Recipe

Recipe

Ingredients:
2 starved children (variety: hungry will do, unloved taste sweeter)
1 dusky forest, poorly marked and overgrown
1 gingerbread house (pre-fabricated acceptable, but guests will know)

Coat the starved children in tattered rags and lies. Lead
them to the edge of the dusky forest, their trust as thin and brittle
as the apologies of a feckless father.

Fold the children into the woods, aching limbs tumbling over upturned roots,
ducking beneath flagging branches. Listen as their stomachs
churn, breaking down the memories of bread, moldy and stale.

Place the gingerbread house, with sugar-coated shingles,
caramelized shutters, frosted panes in the middle of the forest,
at the cusp of the children’s exhaustion.

Make it impossible for them to turn back, turn around,
only turn on each other.

Fill the children with confections, doughs, icings, delights their step-mother knew,
but was too practical to bake or buy, yanking them away from the bakery
window on every trip into town, muttering something about sweets and rot.

Pull apart the siblings, sever their tender, familial sinews.
The bond that grew in the woods withers when brought to light,
stumbling across the witch’s syrupy threshold.

Marinate the girl with memories of a timorous father, stooped and fallow,
eyes hooded, dull like the boy’s; a willful step-mother;
an empty store cupboard, crumbling pantry, hollow larder.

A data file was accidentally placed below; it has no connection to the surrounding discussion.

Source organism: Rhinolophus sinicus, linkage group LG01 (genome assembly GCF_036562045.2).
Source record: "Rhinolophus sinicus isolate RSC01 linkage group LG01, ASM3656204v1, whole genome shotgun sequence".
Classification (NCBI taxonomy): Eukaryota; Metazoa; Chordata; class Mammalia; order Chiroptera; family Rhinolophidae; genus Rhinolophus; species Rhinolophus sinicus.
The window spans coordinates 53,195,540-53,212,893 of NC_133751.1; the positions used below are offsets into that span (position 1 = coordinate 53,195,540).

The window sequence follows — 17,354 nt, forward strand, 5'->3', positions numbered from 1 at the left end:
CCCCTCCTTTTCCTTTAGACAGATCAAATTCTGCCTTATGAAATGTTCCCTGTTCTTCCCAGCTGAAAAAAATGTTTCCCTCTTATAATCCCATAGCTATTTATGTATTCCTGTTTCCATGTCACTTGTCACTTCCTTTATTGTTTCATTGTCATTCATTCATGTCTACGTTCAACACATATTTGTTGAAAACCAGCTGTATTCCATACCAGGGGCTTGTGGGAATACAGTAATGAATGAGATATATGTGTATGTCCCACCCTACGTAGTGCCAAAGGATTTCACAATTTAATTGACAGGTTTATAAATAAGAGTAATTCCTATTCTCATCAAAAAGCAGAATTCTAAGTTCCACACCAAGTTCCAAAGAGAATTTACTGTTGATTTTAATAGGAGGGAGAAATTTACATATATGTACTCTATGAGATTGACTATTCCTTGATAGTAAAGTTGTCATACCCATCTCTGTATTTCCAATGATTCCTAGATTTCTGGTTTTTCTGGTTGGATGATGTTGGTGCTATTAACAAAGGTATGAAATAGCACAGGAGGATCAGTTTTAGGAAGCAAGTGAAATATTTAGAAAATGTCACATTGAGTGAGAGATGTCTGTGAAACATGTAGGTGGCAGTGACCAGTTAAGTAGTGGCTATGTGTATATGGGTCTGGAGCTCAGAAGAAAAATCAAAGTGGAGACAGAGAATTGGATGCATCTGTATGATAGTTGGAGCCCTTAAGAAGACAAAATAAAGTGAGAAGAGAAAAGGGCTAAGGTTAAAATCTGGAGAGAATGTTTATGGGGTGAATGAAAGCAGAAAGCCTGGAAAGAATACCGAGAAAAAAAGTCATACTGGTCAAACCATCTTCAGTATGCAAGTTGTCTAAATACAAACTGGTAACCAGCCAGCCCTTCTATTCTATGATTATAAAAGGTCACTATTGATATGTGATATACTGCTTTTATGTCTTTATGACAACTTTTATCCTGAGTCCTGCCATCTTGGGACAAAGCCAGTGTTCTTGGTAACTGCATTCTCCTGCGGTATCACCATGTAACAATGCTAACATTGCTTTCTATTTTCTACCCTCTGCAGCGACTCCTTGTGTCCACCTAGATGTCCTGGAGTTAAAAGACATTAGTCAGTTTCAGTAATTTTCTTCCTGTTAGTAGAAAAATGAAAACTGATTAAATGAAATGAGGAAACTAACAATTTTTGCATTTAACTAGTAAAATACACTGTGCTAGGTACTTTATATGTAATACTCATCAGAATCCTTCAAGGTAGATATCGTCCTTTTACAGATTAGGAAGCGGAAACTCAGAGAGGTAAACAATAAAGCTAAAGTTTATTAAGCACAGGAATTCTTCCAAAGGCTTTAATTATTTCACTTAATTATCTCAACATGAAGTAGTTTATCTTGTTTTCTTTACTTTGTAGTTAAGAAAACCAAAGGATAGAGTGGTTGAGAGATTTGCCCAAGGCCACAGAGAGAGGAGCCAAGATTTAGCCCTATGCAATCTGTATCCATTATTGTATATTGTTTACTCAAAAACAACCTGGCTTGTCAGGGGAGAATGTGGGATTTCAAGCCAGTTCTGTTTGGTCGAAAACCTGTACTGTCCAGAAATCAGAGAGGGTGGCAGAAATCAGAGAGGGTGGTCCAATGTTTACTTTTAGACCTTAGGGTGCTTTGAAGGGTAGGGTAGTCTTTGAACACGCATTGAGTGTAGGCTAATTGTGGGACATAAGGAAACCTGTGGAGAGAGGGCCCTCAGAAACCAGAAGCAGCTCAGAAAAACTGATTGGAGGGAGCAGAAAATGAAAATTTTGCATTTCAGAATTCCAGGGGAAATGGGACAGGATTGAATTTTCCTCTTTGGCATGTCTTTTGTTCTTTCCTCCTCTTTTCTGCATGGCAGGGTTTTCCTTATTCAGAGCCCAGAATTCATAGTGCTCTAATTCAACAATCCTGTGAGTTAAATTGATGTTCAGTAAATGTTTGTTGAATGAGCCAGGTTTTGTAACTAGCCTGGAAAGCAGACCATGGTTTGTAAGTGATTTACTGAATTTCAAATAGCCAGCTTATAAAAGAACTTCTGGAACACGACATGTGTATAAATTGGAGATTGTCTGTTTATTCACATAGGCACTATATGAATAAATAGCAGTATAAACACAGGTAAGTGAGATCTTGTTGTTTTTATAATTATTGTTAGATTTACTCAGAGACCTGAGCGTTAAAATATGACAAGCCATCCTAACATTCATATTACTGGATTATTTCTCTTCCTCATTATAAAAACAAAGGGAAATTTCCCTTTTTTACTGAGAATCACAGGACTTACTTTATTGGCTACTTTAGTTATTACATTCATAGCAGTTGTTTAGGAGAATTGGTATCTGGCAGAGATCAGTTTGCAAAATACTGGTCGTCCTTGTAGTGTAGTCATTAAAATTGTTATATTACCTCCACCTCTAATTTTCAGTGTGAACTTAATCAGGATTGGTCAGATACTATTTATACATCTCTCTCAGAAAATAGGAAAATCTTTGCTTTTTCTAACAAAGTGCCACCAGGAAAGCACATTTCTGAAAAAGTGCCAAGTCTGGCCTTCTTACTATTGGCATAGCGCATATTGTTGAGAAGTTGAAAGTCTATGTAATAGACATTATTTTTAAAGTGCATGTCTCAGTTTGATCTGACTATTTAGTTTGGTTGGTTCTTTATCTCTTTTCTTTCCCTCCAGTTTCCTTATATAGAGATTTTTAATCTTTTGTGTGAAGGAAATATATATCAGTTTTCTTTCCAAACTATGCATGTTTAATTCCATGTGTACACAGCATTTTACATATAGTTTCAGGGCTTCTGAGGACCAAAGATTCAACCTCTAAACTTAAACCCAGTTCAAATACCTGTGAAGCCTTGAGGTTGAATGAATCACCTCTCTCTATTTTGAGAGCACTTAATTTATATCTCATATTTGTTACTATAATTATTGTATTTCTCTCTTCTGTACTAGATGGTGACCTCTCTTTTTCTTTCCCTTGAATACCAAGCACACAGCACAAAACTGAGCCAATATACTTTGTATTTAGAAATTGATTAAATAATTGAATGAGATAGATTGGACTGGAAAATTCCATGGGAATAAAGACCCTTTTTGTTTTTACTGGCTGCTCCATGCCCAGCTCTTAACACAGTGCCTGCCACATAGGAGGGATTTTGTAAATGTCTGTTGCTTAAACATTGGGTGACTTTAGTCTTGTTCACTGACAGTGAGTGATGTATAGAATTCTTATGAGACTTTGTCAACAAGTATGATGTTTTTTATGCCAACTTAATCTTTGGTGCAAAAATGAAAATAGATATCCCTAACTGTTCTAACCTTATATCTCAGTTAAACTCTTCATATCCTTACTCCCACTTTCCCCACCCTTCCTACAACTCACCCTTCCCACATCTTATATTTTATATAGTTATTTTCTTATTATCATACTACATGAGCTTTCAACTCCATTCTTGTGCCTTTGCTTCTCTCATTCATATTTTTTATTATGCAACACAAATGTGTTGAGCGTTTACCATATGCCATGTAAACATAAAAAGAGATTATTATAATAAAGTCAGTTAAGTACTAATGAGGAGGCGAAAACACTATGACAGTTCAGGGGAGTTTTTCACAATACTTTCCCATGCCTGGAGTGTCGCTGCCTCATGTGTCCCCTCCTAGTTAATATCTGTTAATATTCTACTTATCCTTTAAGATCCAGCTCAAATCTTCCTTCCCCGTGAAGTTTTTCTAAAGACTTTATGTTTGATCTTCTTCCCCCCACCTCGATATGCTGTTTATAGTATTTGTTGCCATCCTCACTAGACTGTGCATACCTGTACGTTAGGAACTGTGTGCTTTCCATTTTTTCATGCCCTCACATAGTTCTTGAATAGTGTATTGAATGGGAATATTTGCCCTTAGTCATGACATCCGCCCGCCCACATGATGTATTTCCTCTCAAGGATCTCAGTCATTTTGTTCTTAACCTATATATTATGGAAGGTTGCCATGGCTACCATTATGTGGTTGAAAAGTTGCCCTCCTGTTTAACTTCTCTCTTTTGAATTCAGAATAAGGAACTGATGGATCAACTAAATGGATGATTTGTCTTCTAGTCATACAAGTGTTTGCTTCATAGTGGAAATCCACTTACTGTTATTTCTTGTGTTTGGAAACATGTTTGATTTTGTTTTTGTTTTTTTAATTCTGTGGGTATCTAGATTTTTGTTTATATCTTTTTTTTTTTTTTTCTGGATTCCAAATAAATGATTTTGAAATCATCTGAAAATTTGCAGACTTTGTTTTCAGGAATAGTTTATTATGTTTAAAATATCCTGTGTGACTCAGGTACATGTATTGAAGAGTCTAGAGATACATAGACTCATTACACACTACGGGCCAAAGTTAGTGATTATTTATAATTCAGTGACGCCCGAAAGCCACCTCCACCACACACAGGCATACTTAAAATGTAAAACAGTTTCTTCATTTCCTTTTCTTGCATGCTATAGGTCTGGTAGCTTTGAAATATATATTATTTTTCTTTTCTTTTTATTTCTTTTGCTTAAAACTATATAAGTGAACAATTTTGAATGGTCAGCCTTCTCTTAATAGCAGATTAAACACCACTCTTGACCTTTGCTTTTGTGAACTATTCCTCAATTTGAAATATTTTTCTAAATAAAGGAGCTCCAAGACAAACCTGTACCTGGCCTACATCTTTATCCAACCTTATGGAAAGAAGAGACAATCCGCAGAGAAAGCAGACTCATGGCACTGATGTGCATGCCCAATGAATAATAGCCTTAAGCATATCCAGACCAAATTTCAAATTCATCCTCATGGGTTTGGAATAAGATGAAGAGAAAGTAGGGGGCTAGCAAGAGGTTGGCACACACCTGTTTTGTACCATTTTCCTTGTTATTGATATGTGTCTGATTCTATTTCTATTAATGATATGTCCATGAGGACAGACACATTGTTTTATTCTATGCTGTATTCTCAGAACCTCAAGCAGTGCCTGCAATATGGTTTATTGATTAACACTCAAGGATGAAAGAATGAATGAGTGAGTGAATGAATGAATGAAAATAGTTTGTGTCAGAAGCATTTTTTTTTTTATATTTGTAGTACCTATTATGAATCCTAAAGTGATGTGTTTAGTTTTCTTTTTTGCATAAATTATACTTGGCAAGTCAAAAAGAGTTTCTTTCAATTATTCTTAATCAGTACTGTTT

Double check that the oven is preheated, the fire blazing, ready,
once she’s made her choice.

Knead her with strong hands, shaping her will, rolling out her future, papery thin,
only enough to cover her scraped limbs, no scraps, no extra wasted in the woods
by a prodigal brother, feeding sparrows, the hare, rather than surviving.

Allow the girl to rest, calculate the risks. Set a timer for five minutes. Do not allow
her to over-think her next move, to regret her decision. Any longer and pity
overwhelms her plot: escape, revenge, desserts that seem just to a child’s palate.

When she is ready, pinch her cheeks, dole out compliments.
Garnish her with the courage to never look back.

Clean the oven once the girl has gone to bed, tucked in deep beneath
layers of blankets to keep out the cold, the dark, the smell.

Toss the bones in a pot to simmer and cook down overnight.
Nothing wasted, everything earned.

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About the Author

  1. Avatar Shelly Jones (2 stories )

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    Shelly Jones, PhD is an Associate Professor of English at SUNY Delhi, where she teaches classes in mythology, folklore, literature, and writing. Her speculative work has been published in Podcastle, New Myths, The Future Fire, and elsewhere.

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